Re: Checking on a lawyer!
- I've never heard of the guy before, but here's a summary of the Missouri Supreme Court case:
State ex rel. Richard A. Cuthberton v. The Honorable John Jacobs
Conflict between local rule and Supreme Court rule allowing for change of judge
In December 2003 in Ozark County, Richard Cuthberton was charged with five misdemeanor counts. He made his initial court appearance before Judge John Jacobs. At that time, a plea of not guilty essentially was entered, and his case was set for trial. Cuthberton sought a trial by a jury. The motion was granted, and the case was transferred to circuit court. Pursuant to a local rule requiring the associate circuit judge who started with a case to be assigned to remain with the case even after a jury trial is granted, Cuthberton's case was set for a jury trial before Judge Jacobs. Cuthberton subsequently filed a motion for a change of judge, which the court overruled. He now seeks a writ requiring the court to grant his request.
Cuthberton argues that Judge Jacobs lacks jurisdiction to preside over his trial. He contends the plain meaning of Rule 32.07 allows a defendant to apply for a change of trial judge within 10 days of the designation of that judge if that designation occurs more than 10 days after the initial plea is entered. He asserts that, if such a motion for change of judge is filed timely, Rule 32.07 requires the judge to sustain the motion promptly. Cuthberton argues that, to the extent the court is interpreting a local circuit court rule to "pre-designate" the associate circuit judge to preside over any misdemeanor jury trial, such an interpretation is misplaced. He contends that he should have 10 days from the designation of the trial judge to file his motion, even where the trial judge assigned also was the associate circuit judge who presided over the entry of the plea. He asserts that such an interpretation is prohibited by Rule 32.07, is unduly burdensome to a defendant, and is inconsistent with Supreme Court rules and well-established law.
The state responds that neither a writ of mandamus nor of prohibition should be granted. It argues Cuthberton's application for a change of judge was untimely because it was not filed 10 days after Judge Jacobs initially was designated as the judge. The state contends the local rule requires that a case set for jury trial be transferred to the associate division of the circuit court and that the certifying associate circuit judge be assigned to follow the case and remain the trial judge. The state asserts that the court's interpretation of the local rule as not constituting a new appointment of a trial judge is correct. It responds that the rule is a standing order and does not unduly create a burden on a defendant. The state argues that, if a writ were to issue, its effect would be to create a special rule for change of judge that pertains only to circuits in which jury trials are not held in associate division courtrooms or in which centralized filing systems are not used.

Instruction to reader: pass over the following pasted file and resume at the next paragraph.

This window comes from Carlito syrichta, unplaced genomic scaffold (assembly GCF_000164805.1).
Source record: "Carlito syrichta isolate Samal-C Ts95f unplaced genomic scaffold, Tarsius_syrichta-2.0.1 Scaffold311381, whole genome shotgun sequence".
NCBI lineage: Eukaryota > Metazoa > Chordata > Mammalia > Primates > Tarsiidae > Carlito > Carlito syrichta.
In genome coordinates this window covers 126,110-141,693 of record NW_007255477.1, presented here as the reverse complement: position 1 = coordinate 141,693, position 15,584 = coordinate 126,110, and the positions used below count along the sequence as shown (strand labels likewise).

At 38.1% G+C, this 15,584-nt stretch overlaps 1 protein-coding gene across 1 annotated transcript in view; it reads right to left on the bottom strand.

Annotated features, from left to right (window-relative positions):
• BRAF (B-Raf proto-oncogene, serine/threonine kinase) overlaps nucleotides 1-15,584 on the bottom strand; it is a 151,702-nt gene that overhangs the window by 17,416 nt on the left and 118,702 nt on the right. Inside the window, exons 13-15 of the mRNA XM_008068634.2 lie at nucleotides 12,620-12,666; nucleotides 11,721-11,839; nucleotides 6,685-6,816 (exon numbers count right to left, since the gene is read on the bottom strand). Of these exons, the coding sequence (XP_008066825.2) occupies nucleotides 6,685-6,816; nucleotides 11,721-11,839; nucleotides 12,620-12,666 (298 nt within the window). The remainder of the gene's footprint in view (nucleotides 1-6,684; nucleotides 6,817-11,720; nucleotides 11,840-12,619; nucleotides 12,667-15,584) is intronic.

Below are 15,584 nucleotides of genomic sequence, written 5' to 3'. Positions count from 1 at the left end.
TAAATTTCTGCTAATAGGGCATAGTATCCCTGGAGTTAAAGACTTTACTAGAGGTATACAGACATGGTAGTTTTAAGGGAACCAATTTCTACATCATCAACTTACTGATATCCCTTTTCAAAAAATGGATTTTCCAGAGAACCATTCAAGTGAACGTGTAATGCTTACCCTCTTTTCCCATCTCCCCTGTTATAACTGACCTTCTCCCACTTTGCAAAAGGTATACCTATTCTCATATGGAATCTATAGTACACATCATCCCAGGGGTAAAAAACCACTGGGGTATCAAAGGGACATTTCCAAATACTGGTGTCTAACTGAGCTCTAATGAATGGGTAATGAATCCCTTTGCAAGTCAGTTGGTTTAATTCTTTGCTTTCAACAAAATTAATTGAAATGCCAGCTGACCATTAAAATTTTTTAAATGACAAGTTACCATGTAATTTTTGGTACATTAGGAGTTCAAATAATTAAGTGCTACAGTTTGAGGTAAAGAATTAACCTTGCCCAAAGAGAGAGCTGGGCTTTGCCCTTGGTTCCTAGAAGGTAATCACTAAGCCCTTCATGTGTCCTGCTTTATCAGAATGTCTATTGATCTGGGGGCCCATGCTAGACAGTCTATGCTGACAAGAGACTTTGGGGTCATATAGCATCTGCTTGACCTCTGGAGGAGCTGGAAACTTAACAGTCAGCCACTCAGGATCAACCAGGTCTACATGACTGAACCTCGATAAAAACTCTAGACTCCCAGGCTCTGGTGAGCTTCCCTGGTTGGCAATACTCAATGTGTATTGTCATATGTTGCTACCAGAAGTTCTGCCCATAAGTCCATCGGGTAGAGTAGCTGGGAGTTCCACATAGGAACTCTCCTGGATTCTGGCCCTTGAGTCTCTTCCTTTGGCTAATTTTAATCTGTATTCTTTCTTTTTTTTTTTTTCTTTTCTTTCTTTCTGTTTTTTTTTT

If you have Adobe Acrobat on your computer, you can access the briefs at http://www.courts.mo.gov/SUP/index.nsf/fe8feff4659e0b7b8625699f0079eddf/d1cbd24e96247a1086256f1d0076f428?OpenDocument . It looks pretty doggone boring to me because it just involves procedure in a five-count misdemeanor case, so I'm not sure about him riling people up. Since he claims the judge had no jurisdiction to hear the case, I assume he lost at trial level on the charges.
You can also contact the Missouri Supreme Court if you want hard copies of the briefs. It's on the web at http://www.courts.mo.gov/sup/index.nsf. Their phone number is 573-751-4144; their fax is 573-751-7514. That's pretty expensive though, because courts generally charge a per-page fee.
Brandon has no Martindale entry, but that's not unusual for public defenders.
----- Original Message -----
Sent: Tuesday, January 04, 2005 9:38 PM
Subject: Checking on a lawyer!
I was invited to join Nelta's recently started list at:
I think it has public archives.
I got off to a pretty good start and helped some folks there was some
basic factual information that was in dispute.
Along the way, a former antagonist of mine got wound up as if to derail
He's a public defender out of Ava, Missouri. His name is Robert H.
Brandon. He recently boasted of having argued a case before the
Missouri Supreme Court, and losing.
I haven't been able to get him to post any of his cases for reference.
He boasted of using "rile-them-up" tactics to win cases.
I'm just wondering if anyone might be able to get some more information
about his activities as a lawyer and post here for reference. I think
he practiced law in another state before moving to Missouri (it may be
in the archives somewhere).
Any help in getting publicly available information on Robert H. Brandon
would be appreciated. I would kinda like to know more about the fellow
that has hounded me on so many lists (though I have typically beat him
down on those matters I have chosen to discuss, notwithstanding his
efforts to believe otherwise).
[Non-text portions of this message have been removed]
- And so I followed up with: